Second march against police brutality in one week - WECT TV6-WECT.com:News, weather & sports Wilmington, NC

Second march against police brutality in one week

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Demonstrators said the negative feedback they received from their first march, has only fueled them to keep pressing on. (Source: WECT) Demonstrators said the negative feedback they received from their first march, has only fueled them to keep pressing on. (Source: WECT)
Even some of the youngest demonstrators held up signs and chanted, "No justice. No peace." (Source: WECT) Even some of the youngest demonstrators held up signs and chanted, "No justice. No peace." (Source: WECT)
A second march against police brutality was held in Wilmington, just four days after the first. (source: WECT) A second march against police brutality was held in Wilmington, just four days after the first. (source: WECT)
WILMINGTON, NC (WECT) -

A second march against police brutality was held in Wilmington, just four days after the first.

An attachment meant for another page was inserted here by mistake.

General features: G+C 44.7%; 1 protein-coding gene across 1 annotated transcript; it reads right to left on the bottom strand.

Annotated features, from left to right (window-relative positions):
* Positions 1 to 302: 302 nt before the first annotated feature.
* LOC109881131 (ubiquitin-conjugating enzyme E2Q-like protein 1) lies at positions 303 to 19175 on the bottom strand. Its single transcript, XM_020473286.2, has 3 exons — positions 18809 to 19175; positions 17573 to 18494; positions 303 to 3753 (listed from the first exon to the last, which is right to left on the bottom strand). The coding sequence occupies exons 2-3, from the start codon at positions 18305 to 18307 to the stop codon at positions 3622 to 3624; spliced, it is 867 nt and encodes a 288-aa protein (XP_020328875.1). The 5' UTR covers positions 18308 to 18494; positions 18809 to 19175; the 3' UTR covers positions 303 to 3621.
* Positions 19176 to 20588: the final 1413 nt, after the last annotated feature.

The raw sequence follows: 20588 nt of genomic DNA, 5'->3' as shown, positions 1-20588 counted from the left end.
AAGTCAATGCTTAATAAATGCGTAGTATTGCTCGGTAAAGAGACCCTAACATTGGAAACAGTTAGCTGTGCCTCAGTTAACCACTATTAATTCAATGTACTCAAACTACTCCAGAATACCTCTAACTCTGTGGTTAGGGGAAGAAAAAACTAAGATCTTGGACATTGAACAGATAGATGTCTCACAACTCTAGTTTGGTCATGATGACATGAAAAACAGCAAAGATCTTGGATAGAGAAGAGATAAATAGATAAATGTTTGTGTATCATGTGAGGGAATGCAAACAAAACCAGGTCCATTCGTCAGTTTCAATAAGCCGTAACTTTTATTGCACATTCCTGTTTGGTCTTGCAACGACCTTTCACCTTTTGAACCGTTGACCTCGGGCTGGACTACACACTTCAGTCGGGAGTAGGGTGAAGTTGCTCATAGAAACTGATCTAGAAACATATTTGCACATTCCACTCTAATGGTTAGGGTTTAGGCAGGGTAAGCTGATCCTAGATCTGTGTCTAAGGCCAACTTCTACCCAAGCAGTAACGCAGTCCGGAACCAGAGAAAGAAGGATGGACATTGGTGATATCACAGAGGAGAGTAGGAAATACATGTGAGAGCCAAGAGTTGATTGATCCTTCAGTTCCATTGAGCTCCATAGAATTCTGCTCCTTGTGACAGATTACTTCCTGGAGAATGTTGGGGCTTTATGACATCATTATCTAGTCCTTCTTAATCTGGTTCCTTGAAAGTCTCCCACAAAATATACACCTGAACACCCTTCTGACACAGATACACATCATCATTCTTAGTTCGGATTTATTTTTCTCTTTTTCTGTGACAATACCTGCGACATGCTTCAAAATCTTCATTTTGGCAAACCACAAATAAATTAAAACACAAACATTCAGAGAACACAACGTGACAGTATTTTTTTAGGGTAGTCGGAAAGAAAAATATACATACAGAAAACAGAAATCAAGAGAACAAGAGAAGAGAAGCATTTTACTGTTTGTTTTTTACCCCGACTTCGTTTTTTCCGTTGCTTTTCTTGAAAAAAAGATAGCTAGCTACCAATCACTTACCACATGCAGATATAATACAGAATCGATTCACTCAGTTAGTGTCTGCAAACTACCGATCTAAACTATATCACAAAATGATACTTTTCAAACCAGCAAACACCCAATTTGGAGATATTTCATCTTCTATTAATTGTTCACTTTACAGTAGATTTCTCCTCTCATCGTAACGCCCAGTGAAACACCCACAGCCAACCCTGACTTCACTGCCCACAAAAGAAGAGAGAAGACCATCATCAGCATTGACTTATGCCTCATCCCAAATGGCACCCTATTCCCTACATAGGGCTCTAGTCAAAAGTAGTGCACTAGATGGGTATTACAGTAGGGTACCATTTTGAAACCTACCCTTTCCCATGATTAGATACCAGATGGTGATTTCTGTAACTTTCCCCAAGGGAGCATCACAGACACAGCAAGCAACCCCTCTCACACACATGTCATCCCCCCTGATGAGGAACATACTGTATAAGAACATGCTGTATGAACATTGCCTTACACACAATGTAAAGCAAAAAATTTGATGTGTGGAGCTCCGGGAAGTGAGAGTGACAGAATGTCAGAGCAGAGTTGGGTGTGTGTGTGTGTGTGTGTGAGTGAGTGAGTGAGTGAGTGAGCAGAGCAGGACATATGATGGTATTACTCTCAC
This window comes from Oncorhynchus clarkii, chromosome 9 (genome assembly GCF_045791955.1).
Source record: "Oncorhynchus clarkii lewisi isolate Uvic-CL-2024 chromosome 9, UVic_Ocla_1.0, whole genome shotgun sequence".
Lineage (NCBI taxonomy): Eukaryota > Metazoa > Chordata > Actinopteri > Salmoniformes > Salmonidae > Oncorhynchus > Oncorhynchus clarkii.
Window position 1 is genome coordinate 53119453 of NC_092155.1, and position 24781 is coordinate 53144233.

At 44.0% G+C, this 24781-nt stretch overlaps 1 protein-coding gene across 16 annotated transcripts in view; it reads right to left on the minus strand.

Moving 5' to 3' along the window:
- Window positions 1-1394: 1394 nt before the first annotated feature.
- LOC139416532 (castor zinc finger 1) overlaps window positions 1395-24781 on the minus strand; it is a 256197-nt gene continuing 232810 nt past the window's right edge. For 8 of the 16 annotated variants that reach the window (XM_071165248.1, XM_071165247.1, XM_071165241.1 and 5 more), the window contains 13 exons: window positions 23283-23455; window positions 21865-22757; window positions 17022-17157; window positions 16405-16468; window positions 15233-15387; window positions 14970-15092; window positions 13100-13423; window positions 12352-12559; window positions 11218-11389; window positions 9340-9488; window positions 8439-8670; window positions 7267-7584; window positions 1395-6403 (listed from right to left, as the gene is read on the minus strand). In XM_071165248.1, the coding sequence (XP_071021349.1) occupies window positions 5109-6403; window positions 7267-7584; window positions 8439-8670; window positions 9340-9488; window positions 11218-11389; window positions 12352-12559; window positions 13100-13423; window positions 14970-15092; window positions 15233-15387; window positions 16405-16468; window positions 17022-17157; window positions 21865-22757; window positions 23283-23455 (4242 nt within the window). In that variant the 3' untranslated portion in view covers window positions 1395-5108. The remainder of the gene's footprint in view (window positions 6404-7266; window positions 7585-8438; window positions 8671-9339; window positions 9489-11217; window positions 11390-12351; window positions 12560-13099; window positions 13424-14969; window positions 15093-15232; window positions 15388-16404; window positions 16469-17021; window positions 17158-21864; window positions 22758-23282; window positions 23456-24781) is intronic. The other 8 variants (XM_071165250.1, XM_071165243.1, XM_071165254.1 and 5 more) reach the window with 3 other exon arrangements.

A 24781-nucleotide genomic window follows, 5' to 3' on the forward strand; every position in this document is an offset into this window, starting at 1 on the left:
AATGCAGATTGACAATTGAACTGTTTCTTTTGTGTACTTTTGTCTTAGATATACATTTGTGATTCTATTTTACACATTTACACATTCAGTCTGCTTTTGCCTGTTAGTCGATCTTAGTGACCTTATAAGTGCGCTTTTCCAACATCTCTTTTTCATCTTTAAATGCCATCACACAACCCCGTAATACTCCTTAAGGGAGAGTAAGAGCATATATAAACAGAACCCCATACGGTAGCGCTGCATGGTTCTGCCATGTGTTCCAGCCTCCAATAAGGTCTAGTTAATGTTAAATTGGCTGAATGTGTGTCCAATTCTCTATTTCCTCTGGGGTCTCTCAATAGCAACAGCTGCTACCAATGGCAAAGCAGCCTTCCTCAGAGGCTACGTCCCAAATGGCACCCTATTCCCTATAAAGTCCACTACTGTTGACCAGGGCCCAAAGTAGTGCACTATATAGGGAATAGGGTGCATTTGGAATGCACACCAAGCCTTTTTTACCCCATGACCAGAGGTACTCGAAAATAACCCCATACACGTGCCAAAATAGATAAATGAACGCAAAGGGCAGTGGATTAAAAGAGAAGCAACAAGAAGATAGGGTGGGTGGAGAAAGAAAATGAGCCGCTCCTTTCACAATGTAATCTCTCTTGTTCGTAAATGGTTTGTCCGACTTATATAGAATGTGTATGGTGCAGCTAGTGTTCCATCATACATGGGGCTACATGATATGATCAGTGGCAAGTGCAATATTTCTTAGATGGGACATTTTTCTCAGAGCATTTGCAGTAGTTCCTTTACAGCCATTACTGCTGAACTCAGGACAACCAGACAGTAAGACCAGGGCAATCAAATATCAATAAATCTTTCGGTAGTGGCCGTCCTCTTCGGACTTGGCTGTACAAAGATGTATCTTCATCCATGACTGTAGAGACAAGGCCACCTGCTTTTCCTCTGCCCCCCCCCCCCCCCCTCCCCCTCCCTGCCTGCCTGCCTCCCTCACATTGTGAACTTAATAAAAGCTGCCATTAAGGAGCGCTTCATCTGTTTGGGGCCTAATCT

Both demonstrations, which were nearly identical, asked for justice for the deaths of Brandon SmithTevin RobinsonRonald Roland and Grace Denk, all of whom were shot by local law enforcement last fall.

Demonstrators said the negative feedback they received from their first march, has only fueled them to keep pressing on.

"I know we had a lot of negative feedback from the march the first time, but I don't worry about that," Ronald Roland Jr. said. "I let God handle that. We're just trying to seek justice."

He is the father of Ronald Roland, who was shot by law enforcement after he and two others allegedly robbed a Pizza Hut last October.

"They [the victims] are not here to speak for themselves, so it's our job to get justice," Roland's mother Selene Moss said.

Moss is also the aunt of Jalani Smith, who is the only surviving suspect from the Pizza Hut robbery and shooting last year.

Smith's trial is scheduled for Tuesday in New Hanover County Superior Court. He faces multiple counts of first-degree kidnapping and common law robbery.

Moss said she won't be at Tuesday's trial because of the emotional memories it stirs up.

"I'm hoping they find a heart and know that my nephew did not kill anybody. The time they're trying to give him is ridiculous," she said.

If convicted, Smith could face more than 10 years in jail.

"I know that what he done was wrong, but I just hope they can look past it. If time has to be served, not too much because it could have been handled differently," Roland said. 

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